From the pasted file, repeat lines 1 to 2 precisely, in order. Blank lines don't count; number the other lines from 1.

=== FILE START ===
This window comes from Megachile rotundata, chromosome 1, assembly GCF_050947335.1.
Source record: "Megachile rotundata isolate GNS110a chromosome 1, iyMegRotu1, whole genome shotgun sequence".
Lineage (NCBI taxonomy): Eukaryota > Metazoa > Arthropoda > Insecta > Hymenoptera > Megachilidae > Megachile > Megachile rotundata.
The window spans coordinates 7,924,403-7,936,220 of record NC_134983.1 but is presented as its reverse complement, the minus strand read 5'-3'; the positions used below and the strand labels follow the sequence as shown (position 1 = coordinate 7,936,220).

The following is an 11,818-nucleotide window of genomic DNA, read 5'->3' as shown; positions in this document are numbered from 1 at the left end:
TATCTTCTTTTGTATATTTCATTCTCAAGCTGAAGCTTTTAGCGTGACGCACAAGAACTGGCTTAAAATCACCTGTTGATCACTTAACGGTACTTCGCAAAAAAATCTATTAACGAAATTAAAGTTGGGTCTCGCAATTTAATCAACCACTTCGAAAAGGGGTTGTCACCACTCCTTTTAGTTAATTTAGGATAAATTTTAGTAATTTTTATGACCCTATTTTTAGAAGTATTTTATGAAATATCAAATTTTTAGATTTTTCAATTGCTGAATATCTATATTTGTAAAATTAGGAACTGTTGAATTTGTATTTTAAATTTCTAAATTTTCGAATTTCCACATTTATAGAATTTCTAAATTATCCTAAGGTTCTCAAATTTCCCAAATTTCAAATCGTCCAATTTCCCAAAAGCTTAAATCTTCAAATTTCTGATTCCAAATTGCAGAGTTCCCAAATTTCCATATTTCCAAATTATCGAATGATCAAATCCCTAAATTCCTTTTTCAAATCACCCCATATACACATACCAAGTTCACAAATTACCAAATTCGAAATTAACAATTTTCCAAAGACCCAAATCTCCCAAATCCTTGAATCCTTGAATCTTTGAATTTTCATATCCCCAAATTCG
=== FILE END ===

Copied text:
This window comes from Megachile rotundata, chromosome 1, assembly GCF_050947335.1.
Source record: "Megachile rotundata isolate GNS110a chromosome 1, iyMegRotu1, whole genome shotgun sequence".